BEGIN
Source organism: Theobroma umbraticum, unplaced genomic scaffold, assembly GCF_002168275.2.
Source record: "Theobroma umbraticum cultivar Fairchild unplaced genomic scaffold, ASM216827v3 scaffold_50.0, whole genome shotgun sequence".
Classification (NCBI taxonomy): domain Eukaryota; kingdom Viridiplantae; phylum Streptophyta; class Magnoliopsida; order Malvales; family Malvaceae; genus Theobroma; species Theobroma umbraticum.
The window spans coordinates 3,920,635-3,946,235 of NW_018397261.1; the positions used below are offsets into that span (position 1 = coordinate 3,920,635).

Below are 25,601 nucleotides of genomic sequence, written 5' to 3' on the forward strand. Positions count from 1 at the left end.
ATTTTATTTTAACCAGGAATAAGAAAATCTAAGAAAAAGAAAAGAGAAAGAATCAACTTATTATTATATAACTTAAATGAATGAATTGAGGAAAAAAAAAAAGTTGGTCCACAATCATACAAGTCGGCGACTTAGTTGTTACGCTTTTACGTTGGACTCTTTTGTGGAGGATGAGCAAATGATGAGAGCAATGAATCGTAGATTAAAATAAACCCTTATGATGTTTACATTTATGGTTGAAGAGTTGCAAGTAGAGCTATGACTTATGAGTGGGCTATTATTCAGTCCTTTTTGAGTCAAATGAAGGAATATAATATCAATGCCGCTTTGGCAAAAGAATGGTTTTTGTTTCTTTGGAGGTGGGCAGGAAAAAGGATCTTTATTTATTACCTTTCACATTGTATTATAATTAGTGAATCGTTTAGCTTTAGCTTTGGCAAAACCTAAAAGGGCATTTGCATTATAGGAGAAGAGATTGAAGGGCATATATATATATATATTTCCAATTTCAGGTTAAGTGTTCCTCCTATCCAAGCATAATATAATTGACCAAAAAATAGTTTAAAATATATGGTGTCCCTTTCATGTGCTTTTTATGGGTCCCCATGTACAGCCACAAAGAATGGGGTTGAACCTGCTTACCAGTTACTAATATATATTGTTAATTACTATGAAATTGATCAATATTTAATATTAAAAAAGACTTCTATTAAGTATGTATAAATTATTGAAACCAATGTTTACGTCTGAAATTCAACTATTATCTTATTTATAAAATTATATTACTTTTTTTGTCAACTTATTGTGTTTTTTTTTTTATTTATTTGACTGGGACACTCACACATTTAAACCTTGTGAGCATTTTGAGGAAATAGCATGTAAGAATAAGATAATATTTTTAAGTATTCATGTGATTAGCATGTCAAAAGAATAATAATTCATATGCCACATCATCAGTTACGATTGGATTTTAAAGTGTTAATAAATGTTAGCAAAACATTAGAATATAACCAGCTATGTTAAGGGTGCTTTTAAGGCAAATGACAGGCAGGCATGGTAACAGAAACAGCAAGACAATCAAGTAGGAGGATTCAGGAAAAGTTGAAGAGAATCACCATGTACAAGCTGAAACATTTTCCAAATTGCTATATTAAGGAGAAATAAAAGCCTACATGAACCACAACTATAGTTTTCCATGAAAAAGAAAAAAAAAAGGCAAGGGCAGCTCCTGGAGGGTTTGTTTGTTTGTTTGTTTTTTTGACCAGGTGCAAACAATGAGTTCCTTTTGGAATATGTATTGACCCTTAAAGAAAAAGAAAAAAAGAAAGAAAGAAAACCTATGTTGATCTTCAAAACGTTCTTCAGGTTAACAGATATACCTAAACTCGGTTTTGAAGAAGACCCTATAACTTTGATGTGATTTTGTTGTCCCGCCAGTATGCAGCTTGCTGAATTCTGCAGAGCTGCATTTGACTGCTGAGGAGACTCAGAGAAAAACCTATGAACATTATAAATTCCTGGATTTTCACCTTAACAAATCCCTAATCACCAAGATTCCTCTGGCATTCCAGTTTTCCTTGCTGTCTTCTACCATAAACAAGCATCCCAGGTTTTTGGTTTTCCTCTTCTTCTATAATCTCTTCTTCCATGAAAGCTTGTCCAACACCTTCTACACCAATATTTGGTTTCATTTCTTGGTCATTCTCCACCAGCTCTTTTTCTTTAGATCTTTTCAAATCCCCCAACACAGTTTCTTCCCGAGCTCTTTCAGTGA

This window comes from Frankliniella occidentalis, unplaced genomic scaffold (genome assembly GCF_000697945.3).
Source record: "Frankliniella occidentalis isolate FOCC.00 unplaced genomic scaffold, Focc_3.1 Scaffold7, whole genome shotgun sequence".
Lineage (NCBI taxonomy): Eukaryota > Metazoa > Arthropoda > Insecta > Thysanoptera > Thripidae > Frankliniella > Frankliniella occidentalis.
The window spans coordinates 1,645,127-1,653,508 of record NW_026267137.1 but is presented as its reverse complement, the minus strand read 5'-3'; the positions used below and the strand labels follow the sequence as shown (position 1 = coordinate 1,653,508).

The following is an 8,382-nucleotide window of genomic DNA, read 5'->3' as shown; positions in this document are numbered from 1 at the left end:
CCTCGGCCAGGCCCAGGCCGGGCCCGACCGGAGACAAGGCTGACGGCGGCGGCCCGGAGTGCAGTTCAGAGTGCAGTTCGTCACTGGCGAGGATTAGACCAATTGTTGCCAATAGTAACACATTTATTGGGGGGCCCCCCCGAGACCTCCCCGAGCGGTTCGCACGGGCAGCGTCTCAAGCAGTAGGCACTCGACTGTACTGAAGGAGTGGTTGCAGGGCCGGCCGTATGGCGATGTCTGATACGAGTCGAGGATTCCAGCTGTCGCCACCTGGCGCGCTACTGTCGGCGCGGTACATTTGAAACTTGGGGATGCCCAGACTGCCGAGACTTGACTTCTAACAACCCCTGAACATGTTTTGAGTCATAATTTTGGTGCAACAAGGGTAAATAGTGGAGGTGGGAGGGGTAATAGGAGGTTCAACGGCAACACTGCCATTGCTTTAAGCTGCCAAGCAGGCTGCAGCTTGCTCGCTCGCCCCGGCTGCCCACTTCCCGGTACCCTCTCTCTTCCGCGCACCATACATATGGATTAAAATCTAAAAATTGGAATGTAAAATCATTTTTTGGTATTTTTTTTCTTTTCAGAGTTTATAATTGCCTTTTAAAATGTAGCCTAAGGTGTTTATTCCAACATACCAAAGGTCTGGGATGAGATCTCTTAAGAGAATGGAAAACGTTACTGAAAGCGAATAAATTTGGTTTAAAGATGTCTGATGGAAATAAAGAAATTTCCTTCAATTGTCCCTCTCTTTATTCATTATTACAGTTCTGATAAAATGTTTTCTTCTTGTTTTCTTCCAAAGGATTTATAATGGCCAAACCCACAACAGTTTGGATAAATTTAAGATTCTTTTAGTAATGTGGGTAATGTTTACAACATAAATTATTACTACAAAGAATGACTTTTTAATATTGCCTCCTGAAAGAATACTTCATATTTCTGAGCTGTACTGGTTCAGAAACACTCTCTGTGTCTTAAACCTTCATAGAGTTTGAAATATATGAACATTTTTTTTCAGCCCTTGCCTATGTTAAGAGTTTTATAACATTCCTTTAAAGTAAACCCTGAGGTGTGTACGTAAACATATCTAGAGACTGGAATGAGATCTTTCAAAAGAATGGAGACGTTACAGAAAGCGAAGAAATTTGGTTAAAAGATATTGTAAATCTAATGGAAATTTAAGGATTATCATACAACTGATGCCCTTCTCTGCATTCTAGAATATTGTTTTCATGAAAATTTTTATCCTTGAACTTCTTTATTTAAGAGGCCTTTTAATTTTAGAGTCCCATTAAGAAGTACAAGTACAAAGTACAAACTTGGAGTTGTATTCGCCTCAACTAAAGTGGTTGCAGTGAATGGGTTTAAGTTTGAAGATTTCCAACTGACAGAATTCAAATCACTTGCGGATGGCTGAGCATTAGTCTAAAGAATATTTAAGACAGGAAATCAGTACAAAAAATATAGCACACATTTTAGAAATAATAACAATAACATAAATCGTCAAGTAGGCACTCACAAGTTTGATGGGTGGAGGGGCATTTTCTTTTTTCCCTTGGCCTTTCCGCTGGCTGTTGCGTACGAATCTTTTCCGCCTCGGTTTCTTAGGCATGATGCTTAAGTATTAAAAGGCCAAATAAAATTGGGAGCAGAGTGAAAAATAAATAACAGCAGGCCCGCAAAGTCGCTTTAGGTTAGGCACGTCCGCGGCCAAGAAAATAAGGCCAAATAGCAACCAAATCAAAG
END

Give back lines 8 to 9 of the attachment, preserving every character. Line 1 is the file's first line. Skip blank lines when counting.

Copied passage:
Source record: "Frankliniella occidentalis isolate FOCC.00 unplaced genomic scaffold, Focc_3.1 Scaffold7, whole genome shotgun sequence".
Lineage (NCBI taxonomy): Eukaryota > Metazoa > Arthropoda > Insecta > Thysanoptera > Thripidae > Frankliniella > Frankliniella occidentalis.